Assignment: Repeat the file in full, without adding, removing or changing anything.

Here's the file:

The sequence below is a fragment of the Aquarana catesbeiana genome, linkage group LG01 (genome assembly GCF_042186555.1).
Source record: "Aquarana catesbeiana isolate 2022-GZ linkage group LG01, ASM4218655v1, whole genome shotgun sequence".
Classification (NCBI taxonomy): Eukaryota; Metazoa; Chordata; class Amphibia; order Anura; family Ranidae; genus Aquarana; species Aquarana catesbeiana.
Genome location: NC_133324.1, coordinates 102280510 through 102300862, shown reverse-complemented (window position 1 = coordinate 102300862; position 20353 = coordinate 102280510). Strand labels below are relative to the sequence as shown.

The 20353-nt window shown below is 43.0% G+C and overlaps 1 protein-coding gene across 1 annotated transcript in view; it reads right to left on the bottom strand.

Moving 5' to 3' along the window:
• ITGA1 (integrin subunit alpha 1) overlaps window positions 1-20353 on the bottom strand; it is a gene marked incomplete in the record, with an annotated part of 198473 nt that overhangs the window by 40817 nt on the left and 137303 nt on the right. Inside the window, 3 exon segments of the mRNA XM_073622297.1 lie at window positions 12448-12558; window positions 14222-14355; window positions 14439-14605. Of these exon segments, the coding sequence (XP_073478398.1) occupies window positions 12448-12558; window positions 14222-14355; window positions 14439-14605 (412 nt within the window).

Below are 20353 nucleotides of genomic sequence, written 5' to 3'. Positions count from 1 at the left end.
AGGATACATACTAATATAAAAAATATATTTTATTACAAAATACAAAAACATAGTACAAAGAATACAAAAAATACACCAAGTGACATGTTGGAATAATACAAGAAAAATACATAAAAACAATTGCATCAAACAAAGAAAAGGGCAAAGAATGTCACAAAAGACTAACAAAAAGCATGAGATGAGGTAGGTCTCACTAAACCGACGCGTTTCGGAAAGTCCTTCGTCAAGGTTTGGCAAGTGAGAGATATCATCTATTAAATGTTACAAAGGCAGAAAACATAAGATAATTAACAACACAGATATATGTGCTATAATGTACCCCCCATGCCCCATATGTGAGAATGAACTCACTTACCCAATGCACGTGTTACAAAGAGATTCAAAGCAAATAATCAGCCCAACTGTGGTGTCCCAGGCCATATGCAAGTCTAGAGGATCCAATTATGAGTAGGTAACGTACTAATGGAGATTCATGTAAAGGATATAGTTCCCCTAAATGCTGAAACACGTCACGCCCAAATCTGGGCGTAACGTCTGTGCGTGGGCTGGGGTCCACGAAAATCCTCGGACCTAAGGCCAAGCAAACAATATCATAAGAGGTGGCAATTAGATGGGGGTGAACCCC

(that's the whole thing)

The sequence below is a fragment of the Aquarana catesbeiana genome, linkage group LG01 (genome assembly GCF_042186555.1).
Source record: "Aquarana catesbeiana isolate 2022-GZ linkage group LG01, ASM4218655v1, whole genome shotgun sequence".
Classification (NCBI taxonomy): Eukaryota; Metazoa; Chordata; class Amphibia; order Anura; family Ranidae; genus Aquarana; species Aquarana catesbeiana.
Genome location: NC_133324.1, coordinates 102280510 through 102300862, shown reverse-complemented (window position 1 = coordinate 102300862; position 20353 = coordinate 102280510). Strand labels below are relative to the sequence as shown.

The 20353-nt window shown below is 43.0% G+C and overlaps 1 protein-coding gene across 1 annotated transcript in view; it reads right to left on the bottom strand.

Moving 5' to 3' along the window:
• ITGA1 (integrin subunit alpha 1) overlaps window positions 1-20353 on the bottom strand; it is a gene marked incomplete in the record, with an annotated part of 198473 nt that overhangs the window by 40817 nt on the left and 137303 nt on the right. Inside the window, 3 exon segments of the mRNA XM_073622297.1 lie at window positions 12448-12558; window positions 14222-14355; window positions 14439-14605. Of these exon segments, the coding sequence (XP_073478398.1) occupies window positions 12448-12558; window positions 14222-14355; window positions 14439-14605 (412 nt within the window).

Below are 20353 nucleotides of genomic sequence, written 5' to 3'. Positions count from 1 at the left end.
AGGATACATACTAATATAAAAAATATATTTTATTACAAAATACAAAAACATAGTACAAAGAATACAAAAAATACACCAAGTGACATGTTGGAATAATACAAGAAAAATACATAAAAACAATTGCATCAAACAAAGAAAAGGGCAAAGAATGTCACAAAAGACTAACAAAAAGCATGAGATGAGGTAGGTCTCACTAAACCGACGCGTTTCGGAAAGTCCTTCGTCAAGGTTTGGCAAGTGAGAGATATCATCTATTAAATGTTACAAAGGCAGAAAACATAAGATAATTAACAACACAGATATATGTGCTATAATGTACCCCCCATGCCCCATATGTGAGAATGAACTCACTTACCCAATGCACGTGTTACAAAGAGATTCAAAGCAAATAATCAGCCCAACTGTGGTGTCCCAGGCCATATGCAAGTCTAGAGGATCCAATTATGAGTAGGTAACGTACTAATGGAGATTCATGTAAAGGATATAGTTCCCCTAAATGCTGAAACACGTCACGCCCAAATCTGGGCGTAACGTCTGTGCGTGGGCTGGGGTCCACGAAAATCCTCGGACCTAAGGCCAAGCAAACAATATCATAAGAGGTGGCAATTAGATGGGGGTGAACCCC